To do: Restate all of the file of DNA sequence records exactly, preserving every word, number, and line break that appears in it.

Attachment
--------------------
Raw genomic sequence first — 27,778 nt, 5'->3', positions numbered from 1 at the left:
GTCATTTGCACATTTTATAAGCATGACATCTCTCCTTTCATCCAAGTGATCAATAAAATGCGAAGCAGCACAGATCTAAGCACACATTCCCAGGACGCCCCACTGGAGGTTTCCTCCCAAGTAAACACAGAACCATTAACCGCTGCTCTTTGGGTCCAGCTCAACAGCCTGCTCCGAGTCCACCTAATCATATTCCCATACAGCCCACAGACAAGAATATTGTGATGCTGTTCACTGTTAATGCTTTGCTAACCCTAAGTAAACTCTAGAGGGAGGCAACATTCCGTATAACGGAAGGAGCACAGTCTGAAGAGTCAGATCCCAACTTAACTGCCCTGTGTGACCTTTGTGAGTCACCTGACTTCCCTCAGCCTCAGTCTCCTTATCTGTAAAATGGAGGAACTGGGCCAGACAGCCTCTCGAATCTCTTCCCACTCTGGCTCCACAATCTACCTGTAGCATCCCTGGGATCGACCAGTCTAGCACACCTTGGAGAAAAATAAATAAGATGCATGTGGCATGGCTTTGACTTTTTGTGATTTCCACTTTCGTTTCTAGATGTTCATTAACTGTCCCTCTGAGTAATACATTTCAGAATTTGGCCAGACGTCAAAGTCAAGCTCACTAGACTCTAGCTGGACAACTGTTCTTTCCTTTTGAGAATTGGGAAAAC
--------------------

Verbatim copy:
Raw genomic sequence first — 27,778 nt, 5'->3', positions numbered from 1 at the left:
GTCATTTGCACATTTTATAAGCATGACATCTCTCCTTTCATCCAAGTGATCAATAAAATGCGAAGCAGCACAGATCTAAGCACACATTCCCAGGACGCCCCACTGGAGGTTTCCTCCCAAGTAAACACAGAACCATTAACCGCTGCTCTTTGGGTCCAGCTCAACAGCCTGCTCCGAGTCCACCTAATCATATTCCCATACAGCCCACAGACAAGAATATTGTGATGCTGTTCACTGTTAATGCTTTGCTAACCCTAAGTAAACTCTAGAGGGAGGCAACATTCCGTATAACGGAAGGAGCACAGTCTGAAGAGTCAGATCCCAACTTAACTGCCCTGTGTGACCTTTGTGAGTCACCTGACTTCCCTCAGCCTCAGTCTCCTTATCTGTAAAATGGAGGAACTGGGCCAGACAGCCTCTCGAATCTCTTCCCACTCTGGCTCCACAATCTACCTGTAGCATCCCTGGGATCGACCAGTCTAGCACACCTTGGAGAAAAATAAATAAGATGCATGTGGCATGGCTTTGACTTTTTGTGATTTCCACTTTCGTTTCTAGATGTTCATTAACTGTCCCTCTGAGTAATACATTTCAGAATTTGGCCAGACGTCAAAGTCAAGCTCACTAGACTCTAGCTGGACAACTGTTCTTTCCTTTTGAGAATTGGGAAAAC